Contact us


OIP Space Instruments
Westerring 21
9700 Oudenaarde

T +32 55 33 38 11
F +32 55 33 38 02
E sales@oip.be

Find us on

Solutions

Back Imager of FUV Spectograph Imager of IMAGE

The IMAGE (Imager for Magnetopause to Aurora Global Exploration) NASA mission is dedicated to the observation and understanding of the interaction between the magnetosphere and the charged particles (mainly originating from the sun’s activity).

OIP, as subcontractor to Centre Spatial de Liège (CSL) [B], was responsible for the design and development of the Back-Imager part of the Spectrograph Imager (SI) which is one of the far UV instruments on the spacecraft deckplate.

The FUV Imaging instrument was collecting the first-ever images from space of the Earth’s proton aurora (commonly known as the northern lights)

FUV Spectrographic Imager (FUV SI)

OIP designed and developped the Back-Imager part of the Spectrograph Imager (SI) which is one of the far UV instruments on the spacecraft deckplate. The Back-Imager consisted of mirrors and support structures to form a TMA telescope.

The FUV Imaging instrument was collecting the first-ever images from space of the Earth’s proton aurora (commonly known as the northern lights).

Keywords

Solution: Spectrometer Subassy

Type: Spectral Imager opto-mechanics

Application field: Science

Mission: IMAGE

Status: Still operational

 

IMAGE – Imager for Magnetopause to Aurora Global Exploration

IMAGE was the first spacecraft dedicated to imaging the Earth’s magnetosphere. IMAGE was a spacecraft developed by the Medium-Class Explorers (MIDEX) program, and it was the first spacecraft dedicated to observing the magnetosphere of the Earth, producing comprehensive global images of plasma in the inner magnetosphere.

Its science payload consists of three suites of instruments

  • Energetic neutral atom imagers (LENA, MENA, HENA) — These instruments use hydrogen, helium, and oxygen atoms in the exosphere to form images and determine the properties of their low-, medium- and high-energy parent ions.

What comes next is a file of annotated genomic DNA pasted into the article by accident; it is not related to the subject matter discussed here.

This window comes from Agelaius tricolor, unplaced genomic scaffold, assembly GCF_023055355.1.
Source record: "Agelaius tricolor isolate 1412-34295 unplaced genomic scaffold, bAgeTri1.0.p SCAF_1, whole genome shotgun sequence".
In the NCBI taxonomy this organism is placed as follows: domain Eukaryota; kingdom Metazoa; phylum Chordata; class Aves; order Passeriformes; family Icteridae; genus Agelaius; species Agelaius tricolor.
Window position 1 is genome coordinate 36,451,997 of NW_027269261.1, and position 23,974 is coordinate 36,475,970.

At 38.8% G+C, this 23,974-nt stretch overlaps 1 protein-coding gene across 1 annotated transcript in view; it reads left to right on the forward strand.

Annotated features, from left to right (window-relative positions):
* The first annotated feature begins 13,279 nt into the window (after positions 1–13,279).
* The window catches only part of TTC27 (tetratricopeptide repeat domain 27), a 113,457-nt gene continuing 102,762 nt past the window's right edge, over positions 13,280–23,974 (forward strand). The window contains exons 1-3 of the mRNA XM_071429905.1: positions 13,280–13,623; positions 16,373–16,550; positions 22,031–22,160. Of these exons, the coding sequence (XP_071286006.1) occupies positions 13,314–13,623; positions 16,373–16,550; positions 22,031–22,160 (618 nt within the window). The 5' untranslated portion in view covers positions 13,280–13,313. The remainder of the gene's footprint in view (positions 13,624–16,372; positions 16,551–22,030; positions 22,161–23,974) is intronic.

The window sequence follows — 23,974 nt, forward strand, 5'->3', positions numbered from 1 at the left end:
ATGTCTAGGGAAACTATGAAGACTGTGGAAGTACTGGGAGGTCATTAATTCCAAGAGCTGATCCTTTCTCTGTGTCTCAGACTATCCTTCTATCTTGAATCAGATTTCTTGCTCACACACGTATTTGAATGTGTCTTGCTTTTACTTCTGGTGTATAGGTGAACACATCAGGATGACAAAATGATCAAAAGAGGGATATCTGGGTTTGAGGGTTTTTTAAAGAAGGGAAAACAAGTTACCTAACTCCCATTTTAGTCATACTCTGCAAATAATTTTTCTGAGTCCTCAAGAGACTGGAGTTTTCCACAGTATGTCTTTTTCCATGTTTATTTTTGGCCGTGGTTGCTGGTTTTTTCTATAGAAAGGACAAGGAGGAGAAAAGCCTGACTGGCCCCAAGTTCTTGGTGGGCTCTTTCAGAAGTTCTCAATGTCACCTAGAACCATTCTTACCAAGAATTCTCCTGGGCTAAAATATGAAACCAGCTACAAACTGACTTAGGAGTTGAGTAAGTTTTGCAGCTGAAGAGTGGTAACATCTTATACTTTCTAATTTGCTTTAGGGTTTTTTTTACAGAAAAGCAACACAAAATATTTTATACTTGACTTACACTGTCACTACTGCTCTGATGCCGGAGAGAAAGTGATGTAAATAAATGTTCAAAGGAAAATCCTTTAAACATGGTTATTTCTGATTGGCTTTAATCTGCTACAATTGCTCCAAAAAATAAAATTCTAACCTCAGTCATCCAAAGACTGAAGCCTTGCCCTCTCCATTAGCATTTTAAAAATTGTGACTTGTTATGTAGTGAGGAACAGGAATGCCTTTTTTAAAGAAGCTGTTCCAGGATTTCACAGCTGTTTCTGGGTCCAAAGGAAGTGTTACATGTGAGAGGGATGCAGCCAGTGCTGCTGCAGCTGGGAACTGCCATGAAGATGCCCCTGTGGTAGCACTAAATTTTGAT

• Ultraviolet imagers (FUV and EUV) — The Extreme Ultraviolet (EUV) imager detects light from helium atoms in Earth’s plasmasphere. The Far Ultraviolet (FUV) imager employs three detectors to image the auroras in different wavelengths and measure the distribution of different ions.
  • Radio Plasma Imager (RPI) — This instrument uses pulses of radio waves to image the entire volume of the Earth’s magnetic field. With its 502 meters-long antenna, it sends out a burst of radio waves, which reflect off of clouds of charged particles between the plasmasphere’s outer boundary all the way out to the boundary where the Earth’s magnetic field is impacted by the solar wind. RPI also measures naturally occurring plasma waves at the spacecraft’s location.

Mission

IMAGE (Imager for Magnetopause-to-Aurora Global Exploration) is a NASA Medium Explorers mission that studied the global response of the Earth‘s magnetosphere to changes in the solar wind. It was believed lost but as of August 2018 might be recoverable.

OIP’s Participation

OIP, as subcontractor to Centre Spatial de Liège (CSL) [B], was responsible for the design and development of the Back-Imager part of the Spectrograph Imager (SI) which is one of the far UV instruments on the spacecraft deckplate.

Status

IMAGE was launched March 25, 2000 by a Delta II rocket from Vandenberg AFB on a two-year mission. Almost six years later, it unexpectedly ceased operations in December 2005 during its extended mission and was declared lost.

In January 2018, an amateur satellite tracker found it to be transmitting some signals back to Earth. NASA made attempts to communicate with the spacecraft and determine its payload status, but has had to track down and adapt old hardware and software to the current systems. On February 25, contact with IMAGE was again lost only to be reestablished on March 4, 2018. The signal disappeared once again on August 5, 2018. Recovery efforts are underway and if successful NASA may decide to fund a restarted mission

Gallery

More details

    This site is protected by reCAPTCHA and the Google Privacy Policy and Terms of Service apply.